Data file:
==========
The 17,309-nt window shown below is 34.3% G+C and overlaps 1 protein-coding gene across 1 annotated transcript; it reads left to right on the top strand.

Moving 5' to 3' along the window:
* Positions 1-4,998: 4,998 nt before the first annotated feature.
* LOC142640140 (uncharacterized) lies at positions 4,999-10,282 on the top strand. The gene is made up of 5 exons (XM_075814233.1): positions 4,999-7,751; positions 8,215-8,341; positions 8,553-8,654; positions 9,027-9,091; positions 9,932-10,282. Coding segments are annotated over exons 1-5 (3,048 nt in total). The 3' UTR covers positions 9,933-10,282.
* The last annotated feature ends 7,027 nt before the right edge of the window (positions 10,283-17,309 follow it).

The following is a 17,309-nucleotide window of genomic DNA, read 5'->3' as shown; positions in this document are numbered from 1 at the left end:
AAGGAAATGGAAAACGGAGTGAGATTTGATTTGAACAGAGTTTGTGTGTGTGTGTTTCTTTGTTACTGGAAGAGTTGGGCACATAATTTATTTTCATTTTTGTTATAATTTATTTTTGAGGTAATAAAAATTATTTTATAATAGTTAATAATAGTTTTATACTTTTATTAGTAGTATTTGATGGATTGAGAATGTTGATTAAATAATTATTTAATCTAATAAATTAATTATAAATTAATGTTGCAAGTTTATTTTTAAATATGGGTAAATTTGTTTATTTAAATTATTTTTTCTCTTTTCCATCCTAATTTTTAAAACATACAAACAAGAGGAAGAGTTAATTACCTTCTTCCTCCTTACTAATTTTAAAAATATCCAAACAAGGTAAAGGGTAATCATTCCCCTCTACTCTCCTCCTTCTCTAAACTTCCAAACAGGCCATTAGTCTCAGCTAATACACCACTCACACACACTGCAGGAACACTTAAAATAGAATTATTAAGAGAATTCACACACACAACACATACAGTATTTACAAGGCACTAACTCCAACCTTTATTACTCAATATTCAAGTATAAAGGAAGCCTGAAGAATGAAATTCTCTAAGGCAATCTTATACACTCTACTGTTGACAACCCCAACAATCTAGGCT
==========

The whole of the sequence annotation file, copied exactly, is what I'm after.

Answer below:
The 17,309-nt window shown below is 34.3% G+C and overlaps 1 protein-coding gene across 1 annotated transcript; it reads left to right on the top strand.

Moving 5' to 3' along the window:
* Positions 1-4,998: 4,998 nt before the first annotated feature.
* LOC142640140 (uncharacterized) lies at positions 4,999-10,282 on the top strand. The gene is made up of 5 exons (XM_075814233.1): positions 4,999-7,751; positions 8,215-8,341; positions 8,553-8,654; positions 9,027-9,091; positions 9,932-10,282. Coding segments are annotated over exons 1-5 (3,048 nt in total). The 3' UTR covers positions 9,933-10,282.
* The last annotated feature ends 7,027 nt before the right edge of the window (positions 10,283-17,309 follow it).

The following is a 17,309-nucleotide window of genomic DNA, read 5'->3' as shown; positions in this document are numbered from 1 at the left end:
AAGGAAATGGAAAACGGAGTGAGATTTGATTTGAACAGAGTTTGTGTGTGTGTGTTTCTTTGTTACTGGAAGAGTTGGGCACATAATTTATTTTCATTTTTGTTATAATTTATTTTTGAGGTAATAAAAATTATTTTATAATAGTTAATAATAGTTTTATACTTTTATTAGTAGTATTTGATGGATTGAGAATGTTGATTAAATAATTATTTAATCTAATAAATTAATTATAAATTAATGTTGCAAGTTTATTTTTAAATATGGGTAAATTTGTTTATTTAAATTATTTTTTCTCTTTTCCATCCTAATTTTTAAAACATACAAACAAGAGGAAGAGTTAATTACCTTCTTCCTCCTTACTAATTTTAAAAATATCCAAACAAGGTAAAGGGTAATCATTCCCCTCTACTCTCCTCCTTCTCTAAACTTCCAAACAGGCCATTAGTCTCAGCTAATACACCACTCACACACACTGCAGGAACACTTAAAATAGAATTATTAAGAGAATTCACACACACAACACATACAGTATTTACAAGGCACTAACTCCAACCTTTATTACTCAATATTCAAGTATAAAGGAAGCCTGAAGAATGAAATTCTCTAAGGCAATCTTATACACTCTACTGTTGACAACCCCAACAATCTAGGCT